Your unique selling point (USP) is something about your business that you might feel quite strongly about. It’s sometimes difficult to keep your head above water in a sea of competitors all vying for the attention of the same audience. Therefore, developing something that nobody else offers makes a lot of practical sense, even when it’s difficult to identify that element in an increasingly competitive field.
Once you’ve established what your USP actually is, though, how do you convey that to your audiences through your marketing? Do you focus on that singular element, or is it in combination with other factors? How much do you want to rely on it as a selling point at all?
The fear that many brands in your position might have could be coming across as though this is all there is to see. Say, for example, that your USP is something to do with how the customer is offered alternative forms of payment for the services or product that you offer. That’s certainly going to draw some people in, but it might not do much to change the fundamental quality of what you’re offering in the first place. This is the risk of relying on it too much to carry your entire brand.
Instead, in this instance, you might find it more effective to use the alternative payment system as a follow-up to an emphasis on the quality that you’re offering. Paying in smaller installments is useful, but on top of a quality that’s hard to find elsewhere? That might be more appealing to a wider audience.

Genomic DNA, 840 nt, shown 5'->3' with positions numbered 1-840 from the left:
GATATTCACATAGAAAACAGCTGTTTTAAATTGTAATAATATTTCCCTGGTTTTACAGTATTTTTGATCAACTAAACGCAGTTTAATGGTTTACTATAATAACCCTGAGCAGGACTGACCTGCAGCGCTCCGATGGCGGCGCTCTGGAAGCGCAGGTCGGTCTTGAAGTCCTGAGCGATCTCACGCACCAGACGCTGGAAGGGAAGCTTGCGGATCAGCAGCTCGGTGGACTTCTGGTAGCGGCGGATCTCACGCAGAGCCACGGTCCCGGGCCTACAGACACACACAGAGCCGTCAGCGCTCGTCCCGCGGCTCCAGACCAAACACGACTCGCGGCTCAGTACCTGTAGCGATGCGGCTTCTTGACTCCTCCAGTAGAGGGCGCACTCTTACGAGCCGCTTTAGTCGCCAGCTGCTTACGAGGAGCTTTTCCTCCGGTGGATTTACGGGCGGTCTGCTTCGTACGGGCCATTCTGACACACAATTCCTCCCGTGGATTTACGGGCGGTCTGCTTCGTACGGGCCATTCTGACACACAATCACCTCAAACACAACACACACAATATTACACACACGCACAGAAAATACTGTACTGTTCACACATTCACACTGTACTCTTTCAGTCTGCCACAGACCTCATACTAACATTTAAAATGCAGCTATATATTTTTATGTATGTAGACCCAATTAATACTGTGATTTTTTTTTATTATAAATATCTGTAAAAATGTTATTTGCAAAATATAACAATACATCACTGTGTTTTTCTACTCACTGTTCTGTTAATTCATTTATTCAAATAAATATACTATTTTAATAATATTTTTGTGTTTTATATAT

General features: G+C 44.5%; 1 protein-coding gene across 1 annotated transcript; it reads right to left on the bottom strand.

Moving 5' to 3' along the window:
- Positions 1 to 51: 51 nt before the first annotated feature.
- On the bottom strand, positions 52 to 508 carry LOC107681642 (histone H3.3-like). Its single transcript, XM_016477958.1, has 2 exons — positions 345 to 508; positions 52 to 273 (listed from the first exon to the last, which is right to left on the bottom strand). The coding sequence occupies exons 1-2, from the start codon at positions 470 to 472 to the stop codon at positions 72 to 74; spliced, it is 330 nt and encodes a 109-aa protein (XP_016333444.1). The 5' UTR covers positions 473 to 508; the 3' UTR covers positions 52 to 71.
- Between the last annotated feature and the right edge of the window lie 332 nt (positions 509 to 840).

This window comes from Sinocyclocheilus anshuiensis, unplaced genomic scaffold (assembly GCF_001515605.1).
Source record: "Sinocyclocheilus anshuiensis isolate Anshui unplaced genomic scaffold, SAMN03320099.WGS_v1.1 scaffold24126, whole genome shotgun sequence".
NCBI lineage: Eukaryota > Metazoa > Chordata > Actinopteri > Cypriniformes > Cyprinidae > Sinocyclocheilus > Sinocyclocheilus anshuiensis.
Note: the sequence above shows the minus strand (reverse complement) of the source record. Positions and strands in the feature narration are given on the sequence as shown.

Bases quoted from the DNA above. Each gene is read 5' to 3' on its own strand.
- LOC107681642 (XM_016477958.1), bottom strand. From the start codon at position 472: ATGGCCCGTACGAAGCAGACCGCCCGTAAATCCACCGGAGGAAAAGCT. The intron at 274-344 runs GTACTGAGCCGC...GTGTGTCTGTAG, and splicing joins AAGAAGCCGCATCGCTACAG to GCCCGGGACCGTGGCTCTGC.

Assurance of Quality
It might be that your USP is less about something entirely distinct from the quality that you’re looking to provide, but a highlighted aspect that just goes to show what kind of quality is on offer. Security is often a good example of this. Being a respected brand that people trust means knowing how to keep sensitive information safe, allowing for a comfortable user experience the entire time.
Equipping yourself with the best, relevant security means understanding the technology that you use inside and out—understanding the API security best practices and how the cloud can help you to enhance your active systems.
Your marketing becomes an assurance that you’re not content to settle on, you’re doing your best to stay at the very tip of the technological curve.
Customer Service and Communication
These are values that audiences appreciate, but having them as your USP might have you once again running into the problem of marketing parallel to what you’re actually selling. If you can convey how your superior customer service improves the experience, you’re in a better position to explain why you’re the right choice among your competitors.
It might be that your marketing content here is in direct response to some feedback that you’ve received in the past—taking it as an opportunity to address any criticism and showcase that you’re willing to adapt your own approach for the customer.